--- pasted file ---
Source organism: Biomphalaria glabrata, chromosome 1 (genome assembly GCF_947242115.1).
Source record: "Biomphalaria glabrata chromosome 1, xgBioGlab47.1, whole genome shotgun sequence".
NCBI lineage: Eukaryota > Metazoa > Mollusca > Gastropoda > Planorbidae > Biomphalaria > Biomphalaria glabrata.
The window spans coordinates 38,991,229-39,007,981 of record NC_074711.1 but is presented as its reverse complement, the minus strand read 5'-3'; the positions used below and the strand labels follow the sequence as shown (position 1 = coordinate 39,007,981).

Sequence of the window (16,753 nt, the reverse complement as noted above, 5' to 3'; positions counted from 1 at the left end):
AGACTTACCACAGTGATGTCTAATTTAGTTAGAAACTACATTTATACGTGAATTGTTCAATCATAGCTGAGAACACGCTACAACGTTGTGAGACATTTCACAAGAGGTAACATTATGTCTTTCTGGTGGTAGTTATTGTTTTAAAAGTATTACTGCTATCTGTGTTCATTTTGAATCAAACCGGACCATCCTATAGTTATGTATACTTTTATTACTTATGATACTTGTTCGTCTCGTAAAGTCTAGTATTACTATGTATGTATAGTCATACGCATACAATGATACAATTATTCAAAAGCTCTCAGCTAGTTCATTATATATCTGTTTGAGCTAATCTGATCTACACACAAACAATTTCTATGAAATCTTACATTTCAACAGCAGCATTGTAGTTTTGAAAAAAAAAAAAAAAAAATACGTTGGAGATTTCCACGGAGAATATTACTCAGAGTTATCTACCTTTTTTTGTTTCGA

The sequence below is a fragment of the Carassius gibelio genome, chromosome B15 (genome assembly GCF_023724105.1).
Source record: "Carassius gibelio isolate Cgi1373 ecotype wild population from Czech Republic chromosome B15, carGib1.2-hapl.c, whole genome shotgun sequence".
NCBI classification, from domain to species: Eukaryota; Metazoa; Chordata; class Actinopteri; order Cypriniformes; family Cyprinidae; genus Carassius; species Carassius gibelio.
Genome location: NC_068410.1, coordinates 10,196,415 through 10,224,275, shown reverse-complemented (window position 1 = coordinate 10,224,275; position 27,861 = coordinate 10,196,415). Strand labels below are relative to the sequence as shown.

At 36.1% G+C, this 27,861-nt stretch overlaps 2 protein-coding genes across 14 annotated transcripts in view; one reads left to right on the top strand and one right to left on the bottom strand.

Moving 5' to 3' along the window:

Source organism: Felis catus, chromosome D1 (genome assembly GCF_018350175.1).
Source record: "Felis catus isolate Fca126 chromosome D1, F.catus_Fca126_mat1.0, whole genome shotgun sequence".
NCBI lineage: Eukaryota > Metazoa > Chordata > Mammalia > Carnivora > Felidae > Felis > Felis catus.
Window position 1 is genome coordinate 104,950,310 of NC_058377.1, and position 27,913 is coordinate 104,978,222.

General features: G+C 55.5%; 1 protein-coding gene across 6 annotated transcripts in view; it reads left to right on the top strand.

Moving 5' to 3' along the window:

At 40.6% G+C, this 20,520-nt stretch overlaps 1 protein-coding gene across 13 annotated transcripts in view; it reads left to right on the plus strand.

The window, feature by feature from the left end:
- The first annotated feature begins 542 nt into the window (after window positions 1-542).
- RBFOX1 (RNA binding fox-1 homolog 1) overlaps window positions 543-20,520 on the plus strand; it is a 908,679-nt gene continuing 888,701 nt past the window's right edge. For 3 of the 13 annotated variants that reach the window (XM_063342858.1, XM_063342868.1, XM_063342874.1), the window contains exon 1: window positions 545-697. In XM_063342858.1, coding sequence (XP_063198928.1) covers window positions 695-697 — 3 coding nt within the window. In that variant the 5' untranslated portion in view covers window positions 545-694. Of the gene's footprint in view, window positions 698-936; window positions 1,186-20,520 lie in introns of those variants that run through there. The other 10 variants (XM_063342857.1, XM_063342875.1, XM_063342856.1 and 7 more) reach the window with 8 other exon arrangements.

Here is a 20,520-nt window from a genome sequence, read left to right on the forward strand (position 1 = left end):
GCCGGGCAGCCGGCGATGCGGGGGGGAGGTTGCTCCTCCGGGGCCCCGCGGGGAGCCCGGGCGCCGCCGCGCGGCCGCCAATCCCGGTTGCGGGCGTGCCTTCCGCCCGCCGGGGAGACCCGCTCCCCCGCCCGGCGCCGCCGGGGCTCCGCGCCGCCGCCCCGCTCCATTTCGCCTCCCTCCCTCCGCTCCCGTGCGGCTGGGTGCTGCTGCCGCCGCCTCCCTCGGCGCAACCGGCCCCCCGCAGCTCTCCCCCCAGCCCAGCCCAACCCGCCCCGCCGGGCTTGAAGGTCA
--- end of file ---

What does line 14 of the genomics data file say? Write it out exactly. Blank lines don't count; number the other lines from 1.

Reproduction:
Source record: "Felis catus isolate Fca126 chromosome D1, F.catus_Fca126_mat1.0, whole genome shotgun sequence".